1 – 7
Amanda Arredondo, Mason Bryant, Courtney Hamilton,
Alyssa Hawkins, Fernando Johnson, Layla Luna & Max Morris
January 16 – March 7, 2015
Opening reception Friday January 16th, 6-8pm
Image: Alyssa Hawkins, "For Venus," 2015. Plaster
An algorithm is a step-by-step procedure for making calculations or processing data. It is a process through which decisions are made and insight is refined, providing solutions to problems or organizing large amounts of information into intelligent categories. In the 21st-century algorithms have become seamlessly integrated into our everyday lives, including use in smart phone apps and retail promotions, to the choreography of our traffic lights.
In the artist’s studio an algorithm translates as practice. Not in the preparatory or repetitive sense but as an organic form of experimentation that explores technique and materials through a series of steps and missteps. As a reflection of their very different practices, 1 – 7 presents the work of current TCU M.F.A. students whose works respond to the idea of algorithms in art-making. Within the parameter of 1 – 7, the artists’ reflect on possibilities in making which involve the presentation of a number of objects and ideas, or a progression of processes and narratives.
Much of Amanda Arredondo’s recent painting and drawing reflects her childhood and family life in Del Rio, TX, and focuses on surreal cultural juxtapositions involving ritual, superstition and symbols.
Mason Bryant uses found objects, text and audio to create unusual archives that appropriate and recontextualize information as banal as telephone hold music or conversations captured by eavesdropping in public places.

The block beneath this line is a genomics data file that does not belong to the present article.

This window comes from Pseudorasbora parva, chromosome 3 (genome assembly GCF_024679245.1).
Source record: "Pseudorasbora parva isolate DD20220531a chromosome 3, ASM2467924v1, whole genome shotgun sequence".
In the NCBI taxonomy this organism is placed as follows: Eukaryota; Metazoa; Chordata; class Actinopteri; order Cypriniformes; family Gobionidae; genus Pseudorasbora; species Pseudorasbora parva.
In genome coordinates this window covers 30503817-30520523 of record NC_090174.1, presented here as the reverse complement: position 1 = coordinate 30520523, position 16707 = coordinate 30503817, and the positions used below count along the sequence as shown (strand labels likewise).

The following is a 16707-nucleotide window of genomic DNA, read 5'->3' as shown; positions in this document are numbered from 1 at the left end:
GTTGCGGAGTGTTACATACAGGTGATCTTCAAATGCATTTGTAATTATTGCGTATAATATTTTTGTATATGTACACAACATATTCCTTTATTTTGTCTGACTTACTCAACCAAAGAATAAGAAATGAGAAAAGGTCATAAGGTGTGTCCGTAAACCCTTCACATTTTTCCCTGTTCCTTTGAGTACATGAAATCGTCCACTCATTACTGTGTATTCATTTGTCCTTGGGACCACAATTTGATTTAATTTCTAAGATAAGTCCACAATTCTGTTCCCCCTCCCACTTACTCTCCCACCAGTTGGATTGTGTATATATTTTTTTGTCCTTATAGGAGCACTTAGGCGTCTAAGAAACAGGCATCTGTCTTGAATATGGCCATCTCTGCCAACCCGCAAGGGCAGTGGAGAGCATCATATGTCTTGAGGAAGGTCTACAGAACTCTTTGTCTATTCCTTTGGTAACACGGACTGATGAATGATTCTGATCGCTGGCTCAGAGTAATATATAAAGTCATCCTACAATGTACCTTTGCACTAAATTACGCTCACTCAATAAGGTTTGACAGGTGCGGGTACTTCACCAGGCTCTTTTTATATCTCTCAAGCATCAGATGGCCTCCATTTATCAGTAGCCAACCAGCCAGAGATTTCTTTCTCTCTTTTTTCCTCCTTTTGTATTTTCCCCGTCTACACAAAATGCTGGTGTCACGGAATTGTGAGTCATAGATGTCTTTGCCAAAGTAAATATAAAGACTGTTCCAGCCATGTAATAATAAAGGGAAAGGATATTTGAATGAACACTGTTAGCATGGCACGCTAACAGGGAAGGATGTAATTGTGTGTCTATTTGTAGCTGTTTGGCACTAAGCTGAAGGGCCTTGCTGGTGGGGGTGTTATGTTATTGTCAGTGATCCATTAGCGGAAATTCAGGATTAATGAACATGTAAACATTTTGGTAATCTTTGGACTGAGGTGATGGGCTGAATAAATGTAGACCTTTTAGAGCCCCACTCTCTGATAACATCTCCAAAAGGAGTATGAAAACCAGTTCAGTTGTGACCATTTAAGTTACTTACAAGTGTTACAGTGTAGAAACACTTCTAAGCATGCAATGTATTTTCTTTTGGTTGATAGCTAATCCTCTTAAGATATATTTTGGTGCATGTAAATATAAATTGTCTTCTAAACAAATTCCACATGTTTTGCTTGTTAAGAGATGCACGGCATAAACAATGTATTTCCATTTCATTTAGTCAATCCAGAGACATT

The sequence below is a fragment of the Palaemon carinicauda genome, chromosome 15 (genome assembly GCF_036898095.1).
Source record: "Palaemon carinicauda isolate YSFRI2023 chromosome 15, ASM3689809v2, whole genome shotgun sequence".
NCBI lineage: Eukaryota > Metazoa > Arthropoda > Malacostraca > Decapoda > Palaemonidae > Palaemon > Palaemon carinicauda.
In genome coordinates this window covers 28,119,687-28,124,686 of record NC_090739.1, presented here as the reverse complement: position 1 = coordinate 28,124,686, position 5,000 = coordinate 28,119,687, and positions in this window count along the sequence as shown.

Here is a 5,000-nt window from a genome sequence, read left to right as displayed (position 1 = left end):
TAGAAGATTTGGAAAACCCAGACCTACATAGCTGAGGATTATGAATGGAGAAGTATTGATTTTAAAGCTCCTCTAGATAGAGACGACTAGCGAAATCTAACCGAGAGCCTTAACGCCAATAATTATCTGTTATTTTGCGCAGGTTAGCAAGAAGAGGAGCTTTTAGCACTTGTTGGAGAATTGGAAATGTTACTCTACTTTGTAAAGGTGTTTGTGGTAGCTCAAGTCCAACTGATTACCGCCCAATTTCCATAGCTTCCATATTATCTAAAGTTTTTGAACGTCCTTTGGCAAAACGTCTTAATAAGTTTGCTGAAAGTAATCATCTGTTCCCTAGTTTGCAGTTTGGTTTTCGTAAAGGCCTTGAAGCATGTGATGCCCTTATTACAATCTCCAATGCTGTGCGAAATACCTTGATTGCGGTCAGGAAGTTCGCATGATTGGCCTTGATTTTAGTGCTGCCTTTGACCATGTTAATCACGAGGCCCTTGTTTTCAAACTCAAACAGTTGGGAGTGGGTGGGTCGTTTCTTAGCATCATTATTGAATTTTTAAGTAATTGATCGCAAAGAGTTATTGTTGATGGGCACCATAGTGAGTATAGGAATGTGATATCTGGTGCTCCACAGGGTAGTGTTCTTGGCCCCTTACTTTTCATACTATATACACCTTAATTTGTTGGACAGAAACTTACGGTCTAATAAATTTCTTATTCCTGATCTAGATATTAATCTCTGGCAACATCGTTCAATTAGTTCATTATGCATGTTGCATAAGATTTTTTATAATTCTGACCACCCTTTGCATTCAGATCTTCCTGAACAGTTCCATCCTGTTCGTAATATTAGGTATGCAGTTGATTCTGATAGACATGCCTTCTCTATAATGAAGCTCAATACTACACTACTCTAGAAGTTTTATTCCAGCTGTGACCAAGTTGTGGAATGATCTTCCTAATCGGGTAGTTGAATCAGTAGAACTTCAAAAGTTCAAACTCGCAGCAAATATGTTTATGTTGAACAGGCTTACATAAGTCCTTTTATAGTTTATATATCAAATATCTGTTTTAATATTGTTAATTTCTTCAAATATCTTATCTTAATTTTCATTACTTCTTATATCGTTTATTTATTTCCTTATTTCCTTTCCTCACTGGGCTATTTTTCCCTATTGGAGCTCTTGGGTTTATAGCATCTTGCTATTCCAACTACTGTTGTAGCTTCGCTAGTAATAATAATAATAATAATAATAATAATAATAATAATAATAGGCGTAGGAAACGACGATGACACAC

The art of workmanship preoccupies Courtney Hamilton who explores craft and display through traditional techniques such as basketry and by responding to the limits and suggestions of materials in found objects.
In her investigation of the connections between language and form, using materials such as sheetrock and lace, Alyssa Hawkins critiques contemporary perceptions of identity and accepted notions of what is masculine and feminine.
Documentation and the process of archiving inform Fernando Johnson’s sculptural installations which reveal ambient sounds as a series of fragmented gestures and poetic codes.
Layla Luna scrutinizes her concept of a “dream house” through a series of drawings which dismantle an architectural structure to reveal a metaphor formed from a sense of longing, belonging and home.
Interested in the relationship between technology and painting, Max Morris conjures brightly colored non-objective canvases that suggest a relationship to fractals and juxtapose the gesture of paint against the swipe of the digital.
Image: Layla Luna, "Inside the Ideal," oil on canvas, 32 x 24"
Don’t miss an opportunity to meet our graduate students and find out more about their work during these artist talks which are free and open to the public:
January 31st, 2pm
February 21st, 2pm
Fort Worth Contemporary Artsis located at 2900 Berry St. on the edge of the TCU Campus, Fort Worth, TX 76109. Gallery Hours are Wednesday to Saturday, 12 – 5 pm, and by appointment. Admission is free.
For more information about this exhibition, images for press, or details about other activities of the Art Galleries at TCU, please contact Sara-Jayne Parsons, Curator, firstname.lastname@example.org, 817-257-2707, or Devon Nowlin, Gallery Manager, email@example.com, 817-257-2588.